Peller holds a Bachelor of Science degree in applied mechanics from the University of California, San Diego, a Master of Science degree in aerospace engineering from the University of Southern California and a Master of Business Administration
degree from the University of California, Irvine. He is a licensed mechanical engineer in the state of California.
Is faster than light travel possible? Dr. Erin Macdonald joins us to discuss the current theories–and how they relate to science fiction. She is an astrophysicist, science fiction consultant, aerospace engineer, and host of the online series, “Dr. Erin Explains the Universe”. Her specialty is in general relativity, having worked previously searching for gravitational waves in the LIGO Scientific Collaboration. She has since found her home in science fiction, consulting with writers, teaching STEM through popular culture, and fulfilling her life goal of becoming a warp drive expert.
Brian May is a founding member of Queen, a world-renowned guitarist, songwriter, producer and performer, also a Doctor of Astrophysics, 3-D stereoscopic photographic authority and a passionate advocate and campaigner for animal rights.
It's been an exciting year for Brian and 2019 is going to get a great start. Brian is the executive music producer for the new Bohemian Rhapsody movie, which has been nominated for the Golden Globes. He also released his book MISSION MOON 3D, offering the first 3D images of the Apollo missions to the Moon. He's also getting ready to release his first new single as a solo artist in over two decades, titled “New Horizons,” inspired in part by Dr. Alan Stern, the principal investigator for the New Horizons spacecraft mission.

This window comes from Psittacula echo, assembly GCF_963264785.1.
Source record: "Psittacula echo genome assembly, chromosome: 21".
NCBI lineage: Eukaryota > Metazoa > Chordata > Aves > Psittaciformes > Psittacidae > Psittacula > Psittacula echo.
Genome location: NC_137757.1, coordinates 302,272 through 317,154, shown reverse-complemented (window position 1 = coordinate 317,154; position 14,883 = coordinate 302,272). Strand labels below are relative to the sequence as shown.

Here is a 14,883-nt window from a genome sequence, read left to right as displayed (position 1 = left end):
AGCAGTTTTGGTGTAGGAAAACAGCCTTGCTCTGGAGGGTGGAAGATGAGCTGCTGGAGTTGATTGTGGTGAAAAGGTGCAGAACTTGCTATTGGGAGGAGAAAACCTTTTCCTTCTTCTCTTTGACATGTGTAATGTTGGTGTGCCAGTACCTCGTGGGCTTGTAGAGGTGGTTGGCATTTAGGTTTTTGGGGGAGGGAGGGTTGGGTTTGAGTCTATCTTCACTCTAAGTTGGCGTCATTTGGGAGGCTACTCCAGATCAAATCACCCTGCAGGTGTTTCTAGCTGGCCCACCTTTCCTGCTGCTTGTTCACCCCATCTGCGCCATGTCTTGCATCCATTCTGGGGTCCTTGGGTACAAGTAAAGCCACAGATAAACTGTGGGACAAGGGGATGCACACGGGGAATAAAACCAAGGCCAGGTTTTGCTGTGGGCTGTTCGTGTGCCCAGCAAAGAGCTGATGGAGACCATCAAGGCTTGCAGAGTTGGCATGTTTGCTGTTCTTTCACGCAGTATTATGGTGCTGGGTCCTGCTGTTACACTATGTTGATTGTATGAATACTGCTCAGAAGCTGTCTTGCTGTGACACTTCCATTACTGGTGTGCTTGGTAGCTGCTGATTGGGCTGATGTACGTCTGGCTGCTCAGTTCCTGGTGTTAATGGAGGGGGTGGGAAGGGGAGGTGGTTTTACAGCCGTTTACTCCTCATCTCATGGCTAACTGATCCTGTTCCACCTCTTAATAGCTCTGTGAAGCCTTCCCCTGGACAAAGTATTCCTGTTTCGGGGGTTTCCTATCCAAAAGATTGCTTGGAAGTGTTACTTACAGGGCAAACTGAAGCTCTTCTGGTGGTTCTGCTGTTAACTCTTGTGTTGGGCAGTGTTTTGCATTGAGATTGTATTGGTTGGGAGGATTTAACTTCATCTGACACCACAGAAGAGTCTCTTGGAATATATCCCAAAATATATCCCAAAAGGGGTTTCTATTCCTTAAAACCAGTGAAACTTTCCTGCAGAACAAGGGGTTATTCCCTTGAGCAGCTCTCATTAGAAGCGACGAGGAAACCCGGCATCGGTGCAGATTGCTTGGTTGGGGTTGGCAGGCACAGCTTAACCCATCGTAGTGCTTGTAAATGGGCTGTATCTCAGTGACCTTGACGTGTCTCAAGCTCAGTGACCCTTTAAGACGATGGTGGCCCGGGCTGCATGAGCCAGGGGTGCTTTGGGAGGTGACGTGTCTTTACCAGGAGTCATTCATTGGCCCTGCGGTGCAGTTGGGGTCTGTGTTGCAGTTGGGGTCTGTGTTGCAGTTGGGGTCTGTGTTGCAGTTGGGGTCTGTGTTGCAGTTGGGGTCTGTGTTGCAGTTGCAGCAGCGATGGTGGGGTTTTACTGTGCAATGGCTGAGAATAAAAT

In our latest episode Brian discusses his passions in music, space & photography, and announces how he plans to kick off 2019 by giving “New Horizons” a world premiere directly from NASA Control center in Maryland at 12:02 a.m. EST on January 1st, 2019, as the spacecraft zooms past the Kuiper Belt's Ultima Thule, which is located a billion miles beyond Pluto.
Alan Stern is the principal investigator of the New Horizons mission, leading
NASA’s exploration of the Pluto system and the Kuiper Belt. Today he joins us
to discuss New Horizon’s upcoming close approach to Ultima Thule this New
Year’s Day. Ultima is an object in the Kuiper Belt about 4 billion miles away,
the most distant object yet ever to be explored by a spacecraft.
In this episode we also feature a sneak preview clip of “New Horizons”, a new song to be released on New Year's Day commemorating this mission by legendary Queen lead guitarist & astrophysicist Brian May. Brian will join us on our next episode Part 2.